There are a number of ways to incorporate a gratitude practice into your life:
I’ve found the Five Minute Journal has been most effective in helping me stay consistent with my gratitude practice. Purchase the journal. Put it somewhere you’ll see it every single day (i.e., on your nightstand or desk). Write in it at the beginning of every day. Write in it at the end of every day.
At the beginning of this year, I booked multiple ski trips and a surf trip to Sri Lanka. Additionally, my second book comes out in August. Because of this, I’ve had something to look forward to all year.
Having something to look forward to doesn’t have to be extravagant:
Check your calendar. Make a list of the things that you’re looking forward to. Every time you need a boost take a look at the list.
Humans have a unique capability in that we can assign meaning to everything that happens. We look at facts and tell ourselves a story. And the story becomes our version of reality. Shawn Achor refers to these as counterfacts.
Because it’s invented, we actually have the power in any given situation to consciously select a counterfact that make us feel fortunate rather than helpless. And choosing a positive counterfact, besides simply making us feel better, sets ourselves up for the whole host of benefits to motivation and performance we now know accompanies a positive mindset. – Shawn Actor
In other words, we’re the ones telling the story; we also have the power to change it.
Let’s say somebody hurts you in some way. You might conclude that this person is an a**hole or a horrible person. That’s one story. And while that might be the case, it’s not going to help you very much. Another story might be that you learned a valuable lesson from this person. You can then apply that lesson to your life in the future.
When I got out of business school in 2009, the job market was a disaster. My default story was “this sucks and how am I ever going to find a job?” But eventually, the story became “I have all the time in the world. What could I do now that I couldn’t if I had a job?” I started my first blog, and planted the seeds for career as an author and speaker.
Research shows that experiences provide more happiness than material goods in part because experiences are more likely to make us feel connected to others. – Elizabeth Dunn and Michael Norton, Happy Money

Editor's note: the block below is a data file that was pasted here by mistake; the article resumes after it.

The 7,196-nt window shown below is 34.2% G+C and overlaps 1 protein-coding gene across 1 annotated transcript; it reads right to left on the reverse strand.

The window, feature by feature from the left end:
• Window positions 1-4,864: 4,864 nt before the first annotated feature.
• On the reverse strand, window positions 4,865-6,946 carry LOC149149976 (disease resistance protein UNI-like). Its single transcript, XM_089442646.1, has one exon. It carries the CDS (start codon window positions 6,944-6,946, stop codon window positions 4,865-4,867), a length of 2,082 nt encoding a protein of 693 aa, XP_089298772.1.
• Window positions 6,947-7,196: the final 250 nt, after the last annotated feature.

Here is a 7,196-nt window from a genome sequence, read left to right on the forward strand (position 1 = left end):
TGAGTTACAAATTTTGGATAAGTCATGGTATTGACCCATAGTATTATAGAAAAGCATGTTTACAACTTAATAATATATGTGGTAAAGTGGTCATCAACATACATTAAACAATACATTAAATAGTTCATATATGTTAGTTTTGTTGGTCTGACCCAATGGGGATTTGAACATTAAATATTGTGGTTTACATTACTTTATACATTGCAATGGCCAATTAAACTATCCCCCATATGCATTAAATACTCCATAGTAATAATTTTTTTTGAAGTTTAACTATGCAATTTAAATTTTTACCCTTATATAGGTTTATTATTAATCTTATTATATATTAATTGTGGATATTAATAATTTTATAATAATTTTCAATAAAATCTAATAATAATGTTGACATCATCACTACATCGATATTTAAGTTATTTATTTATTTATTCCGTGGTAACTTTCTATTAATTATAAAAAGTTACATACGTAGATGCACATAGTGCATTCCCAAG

When you spend money on things, the satisfaction rarely lasts. What’s new eventually becomes old, and after a few years ends up in the dumpster. Do you remember that outfit that you bought back in 2013? Probably not. But spending money on experiences is different. It creates a memory, one that we can hold on to until we die.
When we do anything that we’re good at, it reinforces our confidence, and as a result, boosts our mood. Shawn refers to this as a signature strength.
I’ve also found that doing something creative can make a big difference in your level of happiness. Part of the reason I write 1000 words every day is that it makes me happier. For you that might be cooking or painting. Set aside time each day to do something you’re good at or something creative.
Remember. The reality you experience at work and home is a constellation of meaningful facts that your brain was wrapped together. Finding meaning in this social support we give others is one of the best ways to harness our cognitive resources, and intelligences to become more engaged motivated, productive and successful in our professional and personal lives. – Shawn Achor.
I have an Evernote file in which I keep all the kind things that people have said about The Unmistakable Creative Podcast or my work. Anytime I’m feeling down about my work, I read through that file. While this seems simple it can instantly shift your mood and motivate you.
As you’ve probably gathered by now, I’m a big fan of Shawn Achor’s work. It’s had a huge impact on my life and my work. And I can’t recommend all of his books highly enough.
I’ve created a swipe file of my best creative strategies. Follow it and you’ll kill your endless distractions, do more of what matters to you, in higher quality and less time. Get the swipe file here.